Universities across the country including University of British Columbia, University of Victoria, and McGill University, are looking to Dal today as it makes this important decision. Divestment today it would pave the way for other universities and institutions to divest.

The BoG investment committee has written a report and a recommendation that will be presented today, and the BoG as a whole will vote to accept the motion. “We want the authors of that report, and every voting member, to know that any decision other than a decision to divest is a signal that they’re comfortable with complicity in one of the greatest injustices of our time,” says Hindmarsh.


Contact: Bethany Hindmarsh (902) 209 3222 // Emi Belliveau (902) 440-9399

For more information, BoG-IC reports, and petition updates, see


PRESS RELEASE – For Immediate Release

November 24, 2014


Students urge Board of Governors to divest from fossil fuels

Halifax – In preparation for tomorrow’s vote on fossil fuel divestment, Dal students sent a bold message to the administration: divest now, or remain complicit in the climate crisis.

“If it’s wrong to cause climate change and wreck our future, then it’s wrong to invest and profit from that wreckage,” says Evelien Vanderkloet, member of Divest Dalhousie. “Today we’re telling the university, again, that if they want to live up to their claims of leadership in sustainability, they need to divest from fossil fuels.”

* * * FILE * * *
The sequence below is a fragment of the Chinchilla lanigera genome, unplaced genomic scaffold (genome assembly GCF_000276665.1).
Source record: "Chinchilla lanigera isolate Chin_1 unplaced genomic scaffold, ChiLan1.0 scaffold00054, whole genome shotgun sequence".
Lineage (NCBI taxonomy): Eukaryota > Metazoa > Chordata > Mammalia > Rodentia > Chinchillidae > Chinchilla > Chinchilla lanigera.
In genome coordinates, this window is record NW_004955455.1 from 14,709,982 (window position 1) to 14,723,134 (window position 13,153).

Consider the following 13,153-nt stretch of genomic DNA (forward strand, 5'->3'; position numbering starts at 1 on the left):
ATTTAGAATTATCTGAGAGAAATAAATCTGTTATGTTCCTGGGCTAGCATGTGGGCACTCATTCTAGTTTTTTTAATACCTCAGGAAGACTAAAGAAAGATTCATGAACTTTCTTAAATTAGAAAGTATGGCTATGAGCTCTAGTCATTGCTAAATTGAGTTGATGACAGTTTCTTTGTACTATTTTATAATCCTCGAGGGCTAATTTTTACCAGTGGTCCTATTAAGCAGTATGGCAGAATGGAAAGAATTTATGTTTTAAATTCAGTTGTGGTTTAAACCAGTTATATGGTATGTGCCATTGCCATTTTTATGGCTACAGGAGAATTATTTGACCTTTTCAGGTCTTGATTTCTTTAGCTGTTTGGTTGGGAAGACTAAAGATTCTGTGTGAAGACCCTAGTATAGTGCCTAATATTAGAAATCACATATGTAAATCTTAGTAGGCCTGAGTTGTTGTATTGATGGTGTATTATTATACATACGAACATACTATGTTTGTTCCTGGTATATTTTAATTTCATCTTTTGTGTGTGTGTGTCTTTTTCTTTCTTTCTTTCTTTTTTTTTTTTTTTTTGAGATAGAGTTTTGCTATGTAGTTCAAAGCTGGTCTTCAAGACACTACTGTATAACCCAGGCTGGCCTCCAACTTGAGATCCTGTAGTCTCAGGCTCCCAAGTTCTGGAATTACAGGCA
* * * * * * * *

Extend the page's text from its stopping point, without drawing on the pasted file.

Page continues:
“If the university commits to divestment tomorrow, we’ll celebrate their commitment to effective climate action. If they don’t make that commitment, to me that’s them saying they’re comfortable with being an accomplice in the greatest injustice of our time.”

Over the last year and a half, Divest Dal has written a number of reports for the Board of Governors Investment Committee about the financial benefits of divestment. These reports were researched and compiled by members of the group with extensive economic education from Dalhousie and other universities.

“We’ve given the BoG everything they need to divest – economic arguments, moral imperatives, opportunities to say yes,” says Vanderkloet. Divest Dal is supported by the Dalhousie Faculty Association, the Dalhousie Student Union, and has over 2000 petition signatures. “If they don’t commit to divestment tomorrow, it will show they’d rather buddy up to a dying industry than follow the lead of Dalhousie’s brightest minds in calling for fossil fuel divestment – they’d be holding us back.”

This isn’t the first time divestment has come up at the university. Dal divested from South African companies in 1987 to combat racial apartheid. That was done on moral grounds and sent a signal to companies about the abhorrent injustice that was apartheid. “Let’s be clear: apartheid was a horrific and systematic injustice. We see climate change in the same light – it hurts people in every country all over the world, and exacerbates existing problems like racism and poverty,” says Vanderkloet.

“If Dal commits to divestment tomorrow it would pave the way for other universities and institutions to divest. If they really want fulfill the ‘bold ambitions’ they keep talking about, we’re handing them an opportunity on a silver platter,” says Vanderkloet.

The BoG investment committee has written a report and a recommendation that will be presented tomorrow, and the BoG as a whole will vote to accept the motion. “We want the authors of that report, and every voting member, to know that any decision other than to divest is a message to us and to their children that protecting our future just wasn’t worth it.”